Sunday, September 15, 2013

Tenn Sixteen

Nashville Restaurants and Food
Tenn Sixteen
1016 Woodland Street

Tenn Sixteen joins the East Nashville Five Points bar scene with a prime location. Owner Ric Clarke should know- he runs half the watering holes in the neighborhood, including Three Crow Bar and the Red Door. The front windows at Tenn Sixteen open up during the warm weather, providing a festive addition to Woodland Street. It’s hard not to stop in and have a drink. The massive, wrap-around bar made of African bubinga wood beckons and the extensive beer list seeks to please. Tenn Sixteen is a bar, first and foremost. You’ll find eight big screen TVs tuned to sports. And yet a comfortable dining room, festive art and some New Orleans flair provide venues for diners, as well. It’s a full-service type of place- offering everything from late night dining to lunch and brunch. A straight-forward food line-up plays safe and still has enough creativity to be fun.

They bill the Tenn Sixteen menu as Southern with a Cajun accent. It’s all comfort food. Start with the salty and smoky jalapeno skillet cornbread served with ham enhanced white beans. Fried green tomatoes are tangy and super-crisp. Gorgonzola and crimini mushrooms keep the meatloaf light and flavorful and the blue cheese provides a satisfying bite. Cheesy baked, creamed spinach and asiago and chive mashed potatoes makes this a real meal.

We visit a second time for brunch with friends. Crab eggs Benedict seems a ubiquitous brunch item these days. But when the eggs are perfectly poached and the English muffin is nice and toasty- who’s arguing. They’re still trying to fine tune some items. The hash brown casserole was a new item and they asked our opinion. We enjoyed the assortment of peppers, onions and cheese; however it was a little gloppy on execution this day. Waffles and chicken were the big hit at the table. Nicely seasoned fried chicken was served crisp and an excellent partner for the nutty, vanilla flavored waffles. It comes with honey for a drizzle over the chicken and tasty syrup for the waffles.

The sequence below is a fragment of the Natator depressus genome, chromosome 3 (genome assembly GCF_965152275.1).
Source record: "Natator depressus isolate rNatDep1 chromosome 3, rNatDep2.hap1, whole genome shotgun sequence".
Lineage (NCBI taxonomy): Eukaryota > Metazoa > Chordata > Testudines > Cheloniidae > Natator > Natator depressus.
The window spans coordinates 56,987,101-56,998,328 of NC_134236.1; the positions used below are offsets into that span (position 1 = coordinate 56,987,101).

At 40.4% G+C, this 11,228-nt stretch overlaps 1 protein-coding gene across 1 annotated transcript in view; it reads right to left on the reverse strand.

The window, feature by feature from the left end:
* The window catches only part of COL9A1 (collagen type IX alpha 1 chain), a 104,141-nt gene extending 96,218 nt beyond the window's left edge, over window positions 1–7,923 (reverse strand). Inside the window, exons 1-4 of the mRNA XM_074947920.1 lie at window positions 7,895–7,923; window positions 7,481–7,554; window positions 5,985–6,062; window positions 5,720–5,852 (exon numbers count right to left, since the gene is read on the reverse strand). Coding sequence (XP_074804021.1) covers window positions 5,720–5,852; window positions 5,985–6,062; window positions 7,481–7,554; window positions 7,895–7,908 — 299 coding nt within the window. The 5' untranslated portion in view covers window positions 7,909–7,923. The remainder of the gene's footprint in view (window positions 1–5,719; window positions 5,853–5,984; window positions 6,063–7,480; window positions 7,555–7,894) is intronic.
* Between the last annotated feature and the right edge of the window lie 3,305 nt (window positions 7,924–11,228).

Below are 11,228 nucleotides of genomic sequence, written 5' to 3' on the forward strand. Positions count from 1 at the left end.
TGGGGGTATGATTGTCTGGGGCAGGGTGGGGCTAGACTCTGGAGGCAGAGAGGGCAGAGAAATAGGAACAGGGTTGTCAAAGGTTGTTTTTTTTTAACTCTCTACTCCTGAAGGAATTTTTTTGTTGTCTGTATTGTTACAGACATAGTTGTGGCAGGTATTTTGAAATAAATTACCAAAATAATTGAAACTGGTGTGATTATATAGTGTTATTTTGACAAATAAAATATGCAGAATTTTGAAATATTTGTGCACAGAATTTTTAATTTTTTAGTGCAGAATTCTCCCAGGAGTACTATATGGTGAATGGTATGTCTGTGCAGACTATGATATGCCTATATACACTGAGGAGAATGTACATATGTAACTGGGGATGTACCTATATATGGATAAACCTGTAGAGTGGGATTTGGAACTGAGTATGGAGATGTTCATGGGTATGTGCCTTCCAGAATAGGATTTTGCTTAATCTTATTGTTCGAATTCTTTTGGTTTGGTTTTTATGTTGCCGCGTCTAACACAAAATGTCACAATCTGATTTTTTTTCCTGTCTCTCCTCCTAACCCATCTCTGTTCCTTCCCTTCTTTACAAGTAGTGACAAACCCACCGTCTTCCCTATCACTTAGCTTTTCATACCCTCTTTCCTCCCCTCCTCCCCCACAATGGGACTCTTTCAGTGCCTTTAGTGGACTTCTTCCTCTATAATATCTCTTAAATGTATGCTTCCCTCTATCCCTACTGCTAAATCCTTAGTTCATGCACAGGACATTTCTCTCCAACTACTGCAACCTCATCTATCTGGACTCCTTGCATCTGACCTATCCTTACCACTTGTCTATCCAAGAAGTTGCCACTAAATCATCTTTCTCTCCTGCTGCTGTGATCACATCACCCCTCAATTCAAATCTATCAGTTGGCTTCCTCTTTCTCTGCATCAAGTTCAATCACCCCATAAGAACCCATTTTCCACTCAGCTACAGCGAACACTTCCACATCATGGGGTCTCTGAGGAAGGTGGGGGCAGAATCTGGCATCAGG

The Cajun accent includes Mardi Gras bead lights and frozen drink dispensers. The colorful wall art also adds a NOLA feel. Crawfish cakes, gumbo and po boys are a few of the Cajun menu options. The Whisper Creek cream whiskey beignets sound completely over the top and probably on our list for our next visit.

Veggie Eater: When eating brunch at a joint that promises an ode to Cajun, one would anticipate a fabulous bloody Mary.  Instead, you get a spiced up Zing Zang version that’s a bit watery and dull.  That being said, the three egg omelet was a bit more inspired. The eggs themselves are light, airy, and fluffy.  Spinach, mushrooms, sundried tomatoes and garlic cheese all make appearances and my only quibble was they could have been more generous with the cheese.  The wait staff is attentive and perceptive, offering the hash brown casserole as a sub (as opposed to the standard potato cakes) and guessing I would like mine sans meat, given my menu choice (correct assumption).  There are not a ton of veggie options here, generally limited to one item per menu category (the brunch menu actually has three options, but 2 are sweet items and alas, I have no sweet tooth), which seems a bit odd given its East Nashville demographic.  However, the beer menu is delightful and I’m pretty sure I can figure out how to cobble together a good meal for future forays. 

Meat Eater: We know- how can you go to a place with a Cajun touch and not try any Cajun items? What can we say- we got distracted. When the windows are open at Tenn Sixteen and 3 Crow Bar and folks are dining outside at Margot, Five Points takes on an even greater street vibrancy that we really enjoy. Tenn Sixteen is a solid addition to the neighborhood.
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